Rather than have co-researchers draw pictures of their textual processes and practices, as Prior and Shipka (2003) have successfully done, co-researchers were asked to describe processes and practices involved in their invention and production of various projects by talking about how various texts and materials were employed. In addition to helping trigger and support co-researchers’ memories of the processes and practices they employed in the production and use of these materials, some of which had occurred many years before, this form of “stimulated elicitation” (Prior, 2004) during the interviews also helped to make visible co-researchers’ tacit knowledge of text invention and production.

We paid particular attention to moments when co-researchers opted to talk about instances of difficulty or of learning something new. One of the key challenges to talking about specific practices is that mature practice is often so fluid that persons are only tacitly aware of what they are doing and what is involved in accomplishing the action, which can make it difficult for researchers to get a firm sense of what it involves. As such, a key principle of sociohistoric research (Latour, 2005; Vygotsky, 1987, 1997; Wertsch, 1991) is that persons become much more consciously aware of action and practice during moments of genesis— when persons are in the process of participating in or learning practices that are somewhat new or unfamiliar to them—and in moments of disruption—when a person’s usual practices are disrupted. During such instances, when participation in practice slows down and persons become much more consciously aware of what they are doing, it is much easier to get a sense, from the participants’ perspective, of action in-the-making.

During text-based interviews, co-researchers frequently referenced discursive practices and inscriptional tools they acted with to create the stacks of collected texts in the office; they also frequently picked through the stacks of documents to select sample texts as a way to make a point or provide an example. This prompted us to start videotaping interviews and taking still photos in order to keep track of specific texts co-researchers indicated. This ongoing series of interviews over extended periods of time provided opportunities for the kinds of “longer conversations” and “cyclical dialogue around texts over a period of time” that Lillis (2008, p. 362) identified as crucial for understanding practice within the context of the participant’s history. It was frequently the case that we delayed scheduling interviews in order to give co-researchers time to locate and retrieve materials they had stored in their home or other locations. In addition to the focal texts for the process tracing interviews, all of the other collected materials were made available to co-researchers during interviews by placing them in stacks within reach of the table where we conducted the face-to-face interviews. Still later interviews tended to move recursively back and forth across the materials for all of those engagements. Data from these formal interviews was supplemented with co-researchers’ responses to dozens of follow-up questions we developed while examining the interview recordings, analytic notes, and texts that co-researchers had brought to the interviews or had provided at other times. These follow-up questions after the formal interviews were sometimes emailed to co-researchers or sometimes were saved until the next scheduled formal interview. Data from formal interviews were also supplemented with dozens of informal conversations throughout the data collection period. Notes were kept on these informal conversations, which occurred during chance meetings on campus or when co-researchers stopped by the office.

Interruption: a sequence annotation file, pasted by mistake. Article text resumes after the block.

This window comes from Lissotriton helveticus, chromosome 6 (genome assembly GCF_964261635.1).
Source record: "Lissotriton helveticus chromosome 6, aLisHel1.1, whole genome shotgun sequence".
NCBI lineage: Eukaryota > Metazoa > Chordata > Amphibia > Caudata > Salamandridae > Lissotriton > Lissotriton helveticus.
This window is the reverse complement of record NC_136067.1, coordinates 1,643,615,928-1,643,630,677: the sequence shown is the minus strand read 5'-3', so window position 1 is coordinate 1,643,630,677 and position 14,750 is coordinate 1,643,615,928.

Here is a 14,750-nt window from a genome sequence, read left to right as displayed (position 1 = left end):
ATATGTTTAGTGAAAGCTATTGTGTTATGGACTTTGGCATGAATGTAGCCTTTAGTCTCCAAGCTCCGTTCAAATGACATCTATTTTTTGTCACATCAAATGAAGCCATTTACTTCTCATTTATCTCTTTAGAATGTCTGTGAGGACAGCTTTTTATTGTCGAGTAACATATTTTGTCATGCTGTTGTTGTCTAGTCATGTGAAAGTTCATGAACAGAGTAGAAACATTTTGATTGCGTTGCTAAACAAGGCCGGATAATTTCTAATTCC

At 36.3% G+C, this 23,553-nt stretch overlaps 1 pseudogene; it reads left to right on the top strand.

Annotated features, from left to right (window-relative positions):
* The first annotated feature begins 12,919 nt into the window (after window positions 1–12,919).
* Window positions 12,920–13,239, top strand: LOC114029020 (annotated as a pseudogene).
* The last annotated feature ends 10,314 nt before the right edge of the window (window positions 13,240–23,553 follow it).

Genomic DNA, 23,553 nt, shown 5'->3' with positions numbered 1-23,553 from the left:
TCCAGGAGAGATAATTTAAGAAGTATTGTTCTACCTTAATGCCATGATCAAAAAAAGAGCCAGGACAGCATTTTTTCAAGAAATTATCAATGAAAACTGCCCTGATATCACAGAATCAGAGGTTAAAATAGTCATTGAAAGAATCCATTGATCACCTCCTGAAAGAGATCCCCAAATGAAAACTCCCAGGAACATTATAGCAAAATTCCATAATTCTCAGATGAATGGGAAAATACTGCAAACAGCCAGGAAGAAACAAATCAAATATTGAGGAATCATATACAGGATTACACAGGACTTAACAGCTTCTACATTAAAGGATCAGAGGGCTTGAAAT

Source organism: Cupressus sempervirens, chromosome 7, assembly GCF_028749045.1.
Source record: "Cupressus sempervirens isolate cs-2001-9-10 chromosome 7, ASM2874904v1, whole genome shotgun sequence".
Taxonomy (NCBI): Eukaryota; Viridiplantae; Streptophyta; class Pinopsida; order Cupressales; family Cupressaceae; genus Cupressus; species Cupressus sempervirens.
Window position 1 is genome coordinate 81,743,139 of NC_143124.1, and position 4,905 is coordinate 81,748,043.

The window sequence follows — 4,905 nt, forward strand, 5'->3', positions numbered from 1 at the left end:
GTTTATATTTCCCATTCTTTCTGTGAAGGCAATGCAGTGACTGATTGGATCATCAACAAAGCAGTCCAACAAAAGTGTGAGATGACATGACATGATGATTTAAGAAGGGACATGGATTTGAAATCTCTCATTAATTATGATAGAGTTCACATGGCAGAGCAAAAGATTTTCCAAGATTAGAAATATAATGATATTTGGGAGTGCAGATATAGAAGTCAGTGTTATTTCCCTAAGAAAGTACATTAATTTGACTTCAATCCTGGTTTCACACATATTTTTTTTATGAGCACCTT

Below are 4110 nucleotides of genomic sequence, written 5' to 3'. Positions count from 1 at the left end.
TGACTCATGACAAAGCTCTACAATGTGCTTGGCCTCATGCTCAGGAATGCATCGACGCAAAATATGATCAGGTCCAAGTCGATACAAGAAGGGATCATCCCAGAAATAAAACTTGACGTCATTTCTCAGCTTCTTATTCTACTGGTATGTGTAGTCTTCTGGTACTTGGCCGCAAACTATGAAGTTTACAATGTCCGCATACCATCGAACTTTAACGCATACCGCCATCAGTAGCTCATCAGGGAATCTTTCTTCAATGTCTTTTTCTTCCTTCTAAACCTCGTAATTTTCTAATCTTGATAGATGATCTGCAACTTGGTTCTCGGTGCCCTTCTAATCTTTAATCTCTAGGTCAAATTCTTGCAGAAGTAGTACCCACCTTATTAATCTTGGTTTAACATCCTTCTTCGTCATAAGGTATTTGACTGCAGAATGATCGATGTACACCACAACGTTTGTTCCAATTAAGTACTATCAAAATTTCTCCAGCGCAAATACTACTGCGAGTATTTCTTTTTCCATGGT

To identify each co-researcher’s literate activities and the practices involved in each activity, thousands of pages of inscriptions (e.g., collected texts, key sections of transcripts of audio and video recordings of interviews, interview notes, and analytic notes) were read, dozens of hours of audio and video recordings were listened to and viewed, and hundreds of photographs were examined in order to develop a sense of these co-researchers’ various literate activities and the practices they used to accomplish them.

2.06 « PREVIOUS | NEXT » 2.08